Search the collections
Similar items over time
Trunk - Canvas & Wood, circa 1900s Reg. No: HT 2701
- Wooden trunk brought out to Australia by Robert Salter, a Jewish refugee who migrated to Australia from Austria, in 1938, just before the German annexation of Austria. Robert had used the trunk in Vienna to carry samples from his father's sportswear manufacturing business, which he managed. In Australia Robert established women's fashion label Elegance and again used the trunk to carry samples of his work while establishing his business.
When Robert arrived in Brisbane on the 'New Zealand' he found that his application for residency had been rejected. However with the help of William Maloney, an MP who befriended him, Robert was finally able to obtain permits for himself, his parents and fiancee. This trunk along along with a coat, is the only surviving item of his migrant belongings.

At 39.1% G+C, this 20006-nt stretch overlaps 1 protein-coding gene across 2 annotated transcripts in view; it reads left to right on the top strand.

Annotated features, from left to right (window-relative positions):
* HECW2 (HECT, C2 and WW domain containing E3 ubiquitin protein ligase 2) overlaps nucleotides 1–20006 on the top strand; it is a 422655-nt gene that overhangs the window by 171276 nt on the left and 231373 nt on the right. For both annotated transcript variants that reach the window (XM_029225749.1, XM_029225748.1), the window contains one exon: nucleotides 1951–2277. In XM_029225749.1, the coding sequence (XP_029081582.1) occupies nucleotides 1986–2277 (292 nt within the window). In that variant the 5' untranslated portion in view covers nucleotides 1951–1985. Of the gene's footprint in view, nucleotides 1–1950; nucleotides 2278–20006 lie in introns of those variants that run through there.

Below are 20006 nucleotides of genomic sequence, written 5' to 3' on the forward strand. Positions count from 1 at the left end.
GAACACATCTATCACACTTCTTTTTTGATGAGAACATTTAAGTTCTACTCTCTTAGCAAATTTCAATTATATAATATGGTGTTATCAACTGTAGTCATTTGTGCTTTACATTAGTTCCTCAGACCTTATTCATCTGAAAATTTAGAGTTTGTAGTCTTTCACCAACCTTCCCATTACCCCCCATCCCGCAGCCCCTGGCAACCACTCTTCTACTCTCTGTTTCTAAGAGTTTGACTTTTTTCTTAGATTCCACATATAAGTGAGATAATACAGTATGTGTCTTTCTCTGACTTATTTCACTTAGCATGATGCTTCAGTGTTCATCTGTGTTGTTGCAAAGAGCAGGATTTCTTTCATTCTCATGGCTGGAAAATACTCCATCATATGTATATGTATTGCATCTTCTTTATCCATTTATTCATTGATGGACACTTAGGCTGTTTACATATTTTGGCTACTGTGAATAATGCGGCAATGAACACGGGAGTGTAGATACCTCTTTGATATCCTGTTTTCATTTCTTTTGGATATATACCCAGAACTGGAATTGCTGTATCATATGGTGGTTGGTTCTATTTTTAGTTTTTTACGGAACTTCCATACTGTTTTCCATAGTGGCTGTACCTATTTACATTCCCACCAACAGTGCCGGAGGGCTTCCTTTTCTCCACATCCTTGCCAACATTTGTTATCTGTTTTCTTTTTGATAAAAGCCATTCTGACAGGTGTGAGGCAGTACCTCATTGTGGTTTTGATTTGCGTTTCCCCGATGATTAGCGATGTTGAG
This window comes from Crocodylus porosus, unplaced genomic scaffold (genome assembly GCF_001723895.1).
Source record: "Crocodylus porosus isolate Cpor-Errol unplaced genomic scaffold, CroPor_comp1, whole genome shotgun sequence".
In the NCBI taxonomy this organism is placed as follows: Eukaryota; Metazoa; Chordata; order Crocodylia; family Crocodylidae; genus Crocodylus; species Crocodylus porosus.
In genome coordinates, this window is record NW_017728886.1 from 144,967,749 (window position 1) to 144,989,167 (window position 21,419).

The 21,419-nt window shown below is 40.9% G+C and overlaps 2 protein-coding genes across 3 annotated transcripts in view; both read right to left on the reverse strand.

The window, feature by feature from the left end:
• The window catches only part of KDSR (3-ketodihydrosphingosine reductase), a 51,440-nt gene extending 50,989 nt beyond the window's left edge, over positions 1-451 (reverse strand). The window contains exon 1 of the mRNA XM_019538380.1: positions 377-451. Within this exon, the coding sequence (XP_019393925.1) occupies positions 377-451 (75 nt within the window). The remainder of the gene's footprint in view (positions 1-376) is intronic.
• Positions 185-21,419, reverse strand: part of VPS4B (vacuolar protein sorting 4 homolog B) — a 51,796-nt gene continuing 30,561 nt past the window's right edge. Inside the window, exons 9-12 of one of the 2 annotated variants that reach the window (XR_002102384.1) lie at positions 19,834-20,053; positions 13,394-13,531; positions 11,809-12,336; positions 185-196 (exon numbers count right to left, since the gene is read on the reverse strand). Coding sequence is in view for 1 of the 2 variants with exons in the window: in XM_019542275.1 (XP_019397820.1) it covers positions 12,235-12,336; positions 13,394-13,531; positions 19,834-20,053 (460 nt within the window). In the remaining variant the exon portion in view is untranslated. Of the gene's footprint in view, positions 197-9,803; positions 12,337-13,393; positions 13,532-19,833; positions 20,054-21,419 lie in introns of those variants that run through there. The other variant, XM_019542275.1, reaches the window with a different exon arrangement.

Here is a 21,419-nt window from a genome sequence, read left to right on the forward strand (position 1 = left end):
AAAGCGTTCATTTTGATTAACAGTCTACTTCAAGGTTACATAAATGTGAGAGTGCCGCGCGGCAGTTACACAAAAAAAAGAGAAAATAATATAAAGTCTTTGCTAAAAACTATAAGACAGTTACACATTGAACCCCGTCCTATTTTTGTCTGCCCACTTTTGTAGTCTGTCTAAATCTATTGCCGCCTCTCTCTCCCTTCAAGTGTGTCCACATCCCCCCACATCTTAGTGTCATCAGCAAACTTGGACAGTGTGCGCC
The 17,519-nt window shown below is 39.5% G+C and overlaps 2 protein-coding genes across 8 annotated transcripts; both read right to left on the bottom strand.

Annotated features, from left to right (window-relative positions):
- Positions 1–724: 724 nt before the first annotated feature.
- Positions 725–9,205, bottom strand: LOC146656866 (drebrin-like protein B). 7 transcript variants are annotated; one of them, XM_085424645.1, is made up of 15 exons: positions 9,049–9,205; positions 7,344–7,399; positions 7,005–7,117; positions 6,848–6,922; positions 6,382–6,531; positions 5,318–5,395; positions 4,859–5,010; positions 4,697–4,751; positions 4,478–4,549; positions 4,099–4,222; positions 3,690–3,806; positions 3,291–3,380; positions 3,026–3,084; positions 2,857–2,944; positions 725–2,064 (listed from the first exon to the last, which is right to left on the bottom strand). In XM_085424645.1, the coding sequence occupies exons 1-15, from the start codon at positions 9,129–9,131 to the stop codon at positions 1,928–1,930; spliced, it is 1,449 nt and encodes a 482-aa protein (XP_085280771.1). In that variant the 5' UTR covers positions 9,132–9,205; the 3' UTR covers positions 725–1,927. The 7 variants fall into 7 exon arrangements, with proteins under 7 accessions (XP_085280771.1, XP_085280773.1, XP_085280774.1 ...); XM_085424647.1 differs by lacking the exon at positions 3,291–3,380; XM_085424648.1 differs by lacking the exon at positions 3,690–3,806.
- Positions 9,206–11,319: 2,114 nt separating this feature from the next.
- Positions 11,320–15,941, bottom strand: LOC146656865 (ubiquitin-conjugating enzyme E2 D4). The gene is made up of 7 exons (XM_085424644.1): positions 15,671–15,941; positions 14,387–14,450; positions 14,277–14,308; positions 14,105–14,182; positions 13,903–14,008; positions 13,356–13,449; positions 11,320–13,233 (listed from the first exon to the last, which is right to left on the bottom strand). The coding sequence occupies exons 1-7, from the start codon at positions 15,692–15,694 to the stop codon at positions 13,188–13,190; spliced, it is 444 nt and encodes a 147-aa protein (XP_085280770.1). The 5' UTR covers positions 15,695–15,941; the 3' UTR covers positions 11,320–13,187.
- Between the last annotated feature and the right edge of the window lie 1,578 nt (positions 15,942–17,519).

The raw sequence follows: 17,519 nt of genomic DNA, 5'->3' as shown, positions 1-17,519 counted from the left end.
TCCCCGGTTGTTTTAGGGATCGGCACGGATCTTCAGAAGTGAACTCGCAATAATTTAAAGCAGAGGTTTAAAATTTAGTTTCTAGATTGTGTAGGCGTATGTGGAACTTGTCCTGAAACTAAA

- Painted canvas over timber frame and sides; wooden hoops circling vertical circumference; leather handles and straps; metal clips down two side edges release at two hinge points to enable front to fold down to reveal interior. The interior is lined with striped fabric; metal clothes hanging bar running length of interior with hanging curtain.
- Acquisition Information:
- Donation from Mr. Robert Salter, 2004
|Dimensions:||154 cm (Height), 56 cm (Width), 11.2 cm (Length)|
|Tagged with:||clothing trade, flinders lane rag trade, jewish immigration, refugees, wars conflicts, world war ii 1939-1945, brought goods, luggage, jewish communities|
|Themes this item is part of:||Robert Salter Collection, Robert Salter, Austrian Jewish Migrant & Tailor, 1938, Clothing & Textiles Collection, Cultural Diversity Collection, Domestic & Community Life Collection, Migration Collection, Public Life & Institutions Collection, Working Life & Trades Collection|
|Secondary Classification:||Travel - Brought Goods|
|Inscriptions:||Plaque on exterior: 'Mr Salter, Wien'.|
|User:||Mr. Robert Salter, Melbourne, Victoria, Australia, 1938|
|Place Made:||Vienna, Austria, circa 1900s|
This item is part of the following themes: